Liquid Crystal Display is used for most small to medium screens, typically up to 4.7”. LCD is a technology that has been around for some years and we are used to seeing it in televisions and computer monitors. It produces bright colours and sharp images but generally needs a thicker screen as the images are produced by a backlight.
There are variations of standard LCD screens such as TFT (Thin Film Transistor) and IPS (In Plane Switching). These improve on the standard LCD technology but, of the two, IPS is the better with improved image quality and wider display angles.
Active Matrix Organic Light Emitting Diode is a bit of a mouthful but AMOLED screens are becoming more popular among smartphone manufacturers. Because these screens don’t need a backlight (the display is made up from polymers that are lit by an electrical current) they can be very thin. They provide brighter colours than LCD screens and are also more efficient which will help extend battery life.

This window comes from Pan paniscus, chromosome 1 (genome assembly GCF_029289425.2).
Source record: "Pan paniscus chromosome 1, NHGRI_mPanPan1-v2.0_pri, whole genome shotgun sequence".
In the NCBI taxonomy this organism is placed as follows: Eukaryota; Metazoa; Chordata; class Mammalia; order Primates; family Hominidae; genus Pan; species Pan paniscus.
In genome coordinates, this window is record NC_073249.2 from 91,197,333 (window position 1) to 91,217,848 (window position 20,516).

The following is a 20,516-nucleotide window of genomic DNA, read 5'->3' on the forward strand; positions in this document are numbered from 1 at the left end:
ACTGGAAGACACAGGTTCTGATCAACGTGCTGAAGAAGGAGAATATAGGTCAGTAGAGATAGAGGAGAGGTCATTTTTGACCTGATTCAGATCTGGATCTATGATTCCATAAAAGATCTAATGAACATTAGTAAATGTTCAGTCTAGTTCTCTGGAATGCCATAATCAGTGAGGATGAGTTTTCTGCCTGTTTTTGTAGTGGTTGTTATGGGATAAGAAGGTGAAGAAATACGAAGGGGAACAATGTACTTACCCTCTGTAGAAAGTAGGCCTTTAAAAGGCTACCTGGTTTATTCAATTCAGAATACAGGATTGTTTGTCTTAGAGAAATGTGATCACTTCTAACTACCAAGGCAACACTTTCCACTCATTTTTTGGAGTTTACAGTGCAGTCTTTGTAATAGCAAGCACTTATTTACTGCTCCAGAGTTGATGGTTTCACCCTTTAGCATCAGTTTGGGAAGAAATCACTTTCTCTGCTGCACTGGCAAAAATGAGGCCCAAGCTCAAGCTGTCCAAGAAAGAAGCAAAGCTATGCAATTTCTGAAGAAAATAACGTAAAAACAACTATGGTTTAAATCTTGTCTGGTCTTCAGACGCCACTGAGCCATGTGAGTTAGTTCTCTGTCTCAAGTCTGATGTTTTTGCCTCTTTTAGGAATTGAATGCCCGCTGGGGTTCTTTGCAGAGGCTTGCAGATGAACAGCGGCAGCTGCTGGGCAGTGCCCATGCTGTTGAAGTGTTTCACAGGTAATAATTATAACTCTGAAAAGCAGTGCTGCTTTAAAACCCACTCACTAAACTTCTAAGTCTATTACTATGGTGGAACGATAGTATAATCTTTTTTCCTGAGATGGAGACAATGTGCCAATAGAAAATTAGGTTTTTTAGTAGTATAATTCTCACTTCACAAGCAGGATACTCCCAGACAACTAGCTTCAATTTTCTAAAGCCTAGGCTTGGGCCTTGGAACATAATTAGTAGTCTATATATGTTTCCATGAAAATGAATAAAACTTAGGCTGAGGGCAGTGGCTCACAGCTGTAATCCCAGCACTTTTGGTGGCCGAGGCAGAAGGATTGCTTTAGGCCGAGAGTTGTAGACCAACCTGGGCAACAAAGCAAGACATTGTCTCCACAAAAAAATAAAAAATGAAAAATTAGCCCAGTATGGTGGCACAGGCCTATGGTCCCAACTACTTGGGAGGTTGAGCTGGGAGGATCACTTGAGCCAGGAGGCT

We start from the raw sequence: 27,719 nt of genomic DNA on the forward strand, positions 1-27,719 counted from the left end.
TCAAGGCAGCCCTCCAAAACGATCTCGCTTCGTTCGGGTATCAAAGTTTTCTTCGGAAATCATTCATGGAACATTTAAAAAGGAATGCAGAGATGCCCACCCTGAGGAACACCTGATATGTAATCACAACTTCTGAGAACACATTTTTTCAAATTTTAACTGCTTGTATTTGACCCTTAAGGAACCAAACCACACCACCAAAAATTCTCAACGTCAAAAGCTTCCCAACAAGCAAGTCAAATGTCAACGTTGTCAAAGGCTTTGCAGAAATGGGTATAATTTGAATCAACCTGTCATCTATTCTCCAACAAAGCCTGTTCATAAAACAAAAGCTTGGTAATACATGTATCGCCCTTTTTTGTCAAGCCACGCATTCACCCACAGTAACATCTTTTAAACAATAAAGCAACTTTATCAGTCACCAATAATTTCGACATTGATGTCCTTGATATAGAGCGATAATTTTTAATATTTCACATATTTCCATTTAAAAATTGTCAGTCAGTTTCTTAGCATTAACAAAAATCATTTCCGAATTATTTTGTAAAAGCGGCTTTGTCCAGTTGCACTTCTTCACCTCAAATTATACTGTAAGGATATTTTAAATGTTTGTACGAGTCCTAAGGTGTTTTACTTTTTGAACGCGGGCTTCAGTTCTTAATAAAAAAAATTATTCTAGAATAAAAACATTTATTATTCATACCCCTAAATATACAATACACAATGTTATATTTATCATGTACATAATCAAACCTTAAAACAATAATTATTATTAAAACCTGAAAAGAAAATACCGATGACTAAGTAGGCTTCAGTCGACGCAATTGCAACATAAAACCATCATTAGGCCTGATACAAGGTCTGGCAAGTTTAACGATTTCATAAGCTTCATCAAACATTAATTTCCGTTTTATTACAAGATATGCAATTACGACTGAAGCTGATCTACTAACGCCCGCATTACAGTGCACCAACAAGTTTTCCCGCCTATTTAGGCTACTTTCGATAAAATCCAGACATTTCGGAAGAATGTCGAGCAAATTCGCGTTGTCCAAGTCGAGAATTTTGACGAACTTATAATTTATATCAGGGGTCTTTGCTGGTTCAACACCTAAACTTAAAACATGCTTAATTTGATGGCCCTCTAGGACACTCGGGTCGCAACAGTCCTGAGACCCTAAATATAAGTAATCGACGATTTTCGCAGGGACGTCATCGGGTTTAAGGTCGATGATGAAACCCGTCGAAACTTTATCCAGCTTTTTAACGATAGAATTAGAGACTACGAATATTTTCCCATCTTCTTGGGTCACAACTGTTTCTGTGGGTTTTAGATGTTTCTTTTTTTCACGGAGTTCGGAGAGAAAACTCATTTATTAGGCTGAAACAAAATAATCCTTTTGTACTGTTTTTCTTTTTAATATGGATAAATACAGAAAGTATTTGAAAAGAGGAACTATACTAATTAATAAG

The basic premise of a retina display screen is it provides more pixels than a human eye can actually see. This means the pixels are grouped more closely together producing a crisper and more detailed image along with vivid colours.
Manufacturers vary in the density of the pixels used in their retina displays but phones boasting this technology will typically have between 325 to 470 PPI (pixels per inch).
An important consideration when buying a smartphone, but probably one that many of us don’t consider, is the battery.
With all the apps a typical user has running on their phone, added to web surfing and media streaming, the battery needs to be able to cope with an exceptional workload. It is no use if it only lasts a few hours so a battery which will deliver an all-day performance is essential.
Battery capacity is measured in mAH – the higher the better. As a helpful guide to those of us who have no idea what a mAH is, manufacturers will often state expected battery life in their product descriptions.
The processor, otherwise known as the CPU (Central Processing Unit) provides the resources and computing power necessary to run all the apps and features on the phone. Essentially the better and more powerful the processor the faster the phone will carry out all the tasks it is asked to perform.
When looking at the processor in your preferred phone the basic rule is; the more tasks you want the phone to perform the better the processor needs to be.